Tuesday, November 15, 2005

Walmart and the Clergy

Walmart Watch just alerted me to "Wal-Mart, Its Foes Turn to Religion," in the LA Times.

I wanted to excerpt this part of the story which depicts Wal-Mart's pre-emptive responses to the organizing of the Wal-Mart movie screenings in churches. One of the strongest moral points in the film is that being a Christian entails caring for the poor. So, what is at issue here is two different conceptions of what it means to care for the poor. Most of you know, if you are reading my blog, that I don't buy Wal-Mart's approach.

Wal-Mart Watch's religious efforts are part of the group's Higher Expectations Week, a series of nationwide events at churches, clubs, colleges and other organizations that highlight criticism of the retailer. The activities include free screenings of Robert Greenwald's recently released documentary, "Wal-Mart: The High Cost of Low Price," a critical look at how the company, the largest private employer in the U.S., treats workers.

Wal-Mart declined to comment on its outreach to clergy. But church leaders from around the country said the retailer had contacted them to encourage their support — or to respond to their criticism — of the company.

The Rev. Ron Stief, director of the Washington office of the United Church of Christ, said a Wal-Mart representative telephoned him about six weeks ago after he criticized the company in a church newspaper article about Greenwald's documentary. After years of writing letters to the company to complain about Wal-Mart's conduct, Stief said, he finally received an invitation to Bentonville.

"They wanted me to come see their side of it," he said. Stief said he hoped to take the retailer up on the offer after he and other church members see the film.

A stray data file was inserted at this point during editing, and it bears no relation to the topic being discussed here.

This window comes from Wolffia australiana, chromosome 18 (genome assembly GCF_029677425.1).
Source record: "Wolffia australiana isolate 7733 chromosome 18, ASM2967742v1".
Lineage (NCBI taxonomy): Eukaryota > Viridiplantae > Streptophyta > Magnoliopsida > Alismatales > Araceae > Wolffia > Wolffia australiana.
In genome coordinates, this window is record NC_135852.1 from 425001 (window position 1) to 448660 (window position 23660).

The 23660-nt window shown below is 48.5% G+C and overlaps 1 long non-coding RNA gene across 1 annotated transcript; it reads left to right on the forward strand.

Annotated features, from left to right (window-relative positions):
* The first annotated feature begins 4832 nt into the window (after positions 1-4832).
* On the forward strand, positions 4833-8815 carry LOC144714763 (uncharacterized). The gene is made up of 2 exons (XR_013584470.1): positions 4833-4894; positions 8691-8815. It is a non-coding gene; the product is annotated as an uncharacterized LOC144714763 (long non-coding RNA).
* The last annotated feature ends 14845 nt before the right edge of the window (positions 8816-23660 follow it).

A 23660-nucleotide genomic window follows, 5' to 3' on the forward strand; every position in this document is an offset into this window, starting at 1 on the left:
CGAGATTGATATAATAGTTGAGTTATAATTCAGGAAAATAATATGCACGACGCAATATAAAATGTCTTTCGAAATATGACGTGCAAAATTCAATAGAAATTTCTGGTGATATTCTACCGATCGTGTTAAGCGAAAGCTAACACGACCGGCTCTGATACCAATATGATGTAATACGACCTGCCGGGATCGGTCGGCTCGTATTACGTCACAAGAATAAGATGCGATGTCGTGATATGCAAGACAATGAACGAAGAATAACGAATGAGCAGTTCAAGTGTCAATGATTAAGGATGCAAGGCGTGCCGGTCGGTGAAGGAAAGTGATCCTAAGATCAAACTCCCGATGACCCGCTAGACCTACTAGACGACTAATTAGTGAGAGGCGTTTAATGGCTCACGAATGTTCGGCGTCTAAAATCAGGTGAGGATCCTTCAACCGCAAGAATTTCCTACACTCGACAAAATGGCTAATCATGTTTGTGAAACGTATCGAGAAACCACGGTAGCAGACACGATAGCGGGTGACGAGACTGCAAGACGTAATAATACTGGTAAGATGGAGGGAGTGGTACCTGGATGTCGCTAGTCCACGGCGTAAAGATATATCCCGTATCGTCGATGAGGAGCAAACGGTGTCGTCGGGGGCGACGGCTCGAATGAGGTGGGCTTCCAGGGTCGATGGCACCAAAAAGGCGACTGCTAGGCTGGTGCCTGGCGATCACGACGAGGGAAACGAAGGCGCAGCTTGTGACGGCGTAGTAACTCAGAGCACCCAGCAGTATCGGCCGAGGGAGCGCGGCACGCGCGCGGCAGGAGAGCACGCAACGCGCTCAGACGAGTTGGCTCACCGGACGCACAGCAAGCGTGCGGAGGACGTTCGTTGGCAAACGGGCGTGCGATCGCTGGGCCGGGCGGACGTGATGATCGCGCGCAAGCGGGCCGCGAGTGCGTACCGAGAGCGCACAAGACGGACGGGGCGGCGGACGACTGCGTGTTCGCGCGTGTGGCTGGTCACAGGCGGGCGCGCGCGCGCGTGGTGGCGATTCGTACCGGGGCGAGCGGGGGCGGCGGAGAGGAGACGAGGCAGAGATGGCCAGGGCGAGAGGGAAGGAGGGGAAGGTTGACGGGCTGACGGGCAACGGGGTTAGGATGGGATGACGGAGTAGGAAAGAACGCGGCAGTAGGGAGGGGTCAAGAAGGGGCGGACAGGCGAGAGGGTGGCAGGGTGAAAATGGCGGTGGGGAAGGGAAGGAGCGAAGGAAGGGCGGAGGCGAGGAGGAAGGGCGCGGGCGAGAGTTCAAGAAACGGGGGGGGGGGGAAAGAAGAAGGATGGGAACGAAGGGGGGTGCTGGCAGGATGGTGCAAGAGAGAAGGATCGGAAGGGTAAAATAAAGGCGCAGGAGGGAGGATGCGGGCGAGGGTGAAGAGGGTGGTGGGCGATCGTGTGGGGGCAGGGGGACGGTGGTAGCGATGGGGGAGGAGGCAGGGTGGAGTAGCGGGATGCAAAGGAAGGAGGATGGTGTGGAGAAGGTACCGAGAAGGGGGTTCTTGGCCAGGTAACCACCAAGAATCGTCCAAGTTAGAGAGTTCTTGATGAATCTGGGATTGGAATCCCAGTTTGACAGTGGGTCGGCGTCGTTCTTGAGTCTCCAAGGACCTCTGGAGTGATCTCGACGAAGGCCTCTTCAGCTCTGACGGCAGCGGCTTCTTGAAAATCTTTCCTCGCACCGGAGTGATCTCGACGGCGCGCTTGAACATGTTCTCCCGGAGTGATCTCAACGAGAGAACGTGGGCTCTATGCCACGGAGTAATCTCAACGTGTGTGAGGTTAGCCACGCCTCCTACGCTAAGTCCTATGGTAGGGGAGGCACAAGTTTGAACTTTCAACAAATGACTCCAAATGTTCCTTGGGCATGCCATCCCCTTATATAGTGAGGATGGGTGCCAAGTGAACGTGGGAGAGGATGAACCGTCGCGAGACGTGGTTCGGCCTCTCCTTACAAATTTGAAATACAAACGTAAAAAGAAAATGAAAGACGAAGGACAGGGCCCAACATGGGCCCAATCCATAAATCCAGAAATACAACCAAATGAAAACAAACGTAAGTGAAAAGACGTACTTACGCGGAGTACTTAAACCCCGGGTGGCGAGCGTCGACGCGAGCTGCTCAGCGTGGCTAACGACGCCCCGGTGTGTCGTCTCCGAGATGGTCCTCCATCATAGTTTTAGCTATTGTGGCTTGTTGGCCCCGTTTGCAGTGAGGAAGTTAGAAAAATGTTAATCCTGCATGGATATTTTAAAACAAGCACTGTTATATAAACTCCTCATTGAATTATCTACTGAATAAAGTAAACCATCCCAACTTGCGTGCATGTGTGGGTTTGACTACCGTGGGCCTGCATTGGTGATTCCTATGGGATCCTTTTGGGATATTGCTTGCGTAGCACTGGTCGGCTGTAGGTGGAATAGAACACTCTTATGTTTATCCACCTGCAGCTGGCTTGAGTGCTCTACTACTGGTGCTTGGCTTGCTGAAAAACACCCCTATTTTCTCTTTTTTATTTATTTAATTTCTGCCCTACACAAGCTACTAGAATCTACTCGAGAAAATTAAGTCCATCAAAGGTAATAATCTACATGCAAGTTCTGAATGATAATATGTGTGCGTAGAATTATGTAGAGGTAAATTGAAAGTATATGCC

The Rev. Clarence Pemberton Jr., pastor of New Hope Baptist Church in Philadelphia, said a Wal-Mart representative attended Tuesday's regular meeting of about 75 Baptist ministers in that city.

"It appeared that what he was trying to do was to influence us or put us in opposition to this film that is coming out and will be in the churches," Pemberton said, referring to the documentary. "It was implied very strongly that it was about some sort of cash rewards for people who would become partners with Wal-Mart and what they were trying to do."

Bishop Edward L. Brown, a regional leader of the Christian Methodist Episcopal Church, said a Wal-Mart representative attended a CME bishops meeting last spring in Memphis, Tenn.

"They are reaching out, no question about that," Brown said. "They were trying to give their point of view, to do damage control."

And the Rev. Ira Combs of the Greater Bible Way Temple of Jackson, Mich., told the Jackson Citizen Patriot last week that Wal-Mart recruited him to be part of a national steering committee of community leaders that would meet in Washington to "develop responses to issues raised by the company's critics."

Combs, who told the paper that he was a Wal-Mart supporter and might have been chosen because he is active in the Republican Party, did not return calls seeking comment.

Lichtenstein of UC Santa Barbara said he was not surprised that Wal-Mart was hoping to influence church leaders. Through its community grants, the company already gives money to many local church projects.

Wal-Mart Watch, in reaching out to churches, has opened a new front in its campaign, hoping to win converts among those who are not natural allies of labor and environmental activists, the mainstays of the group's support.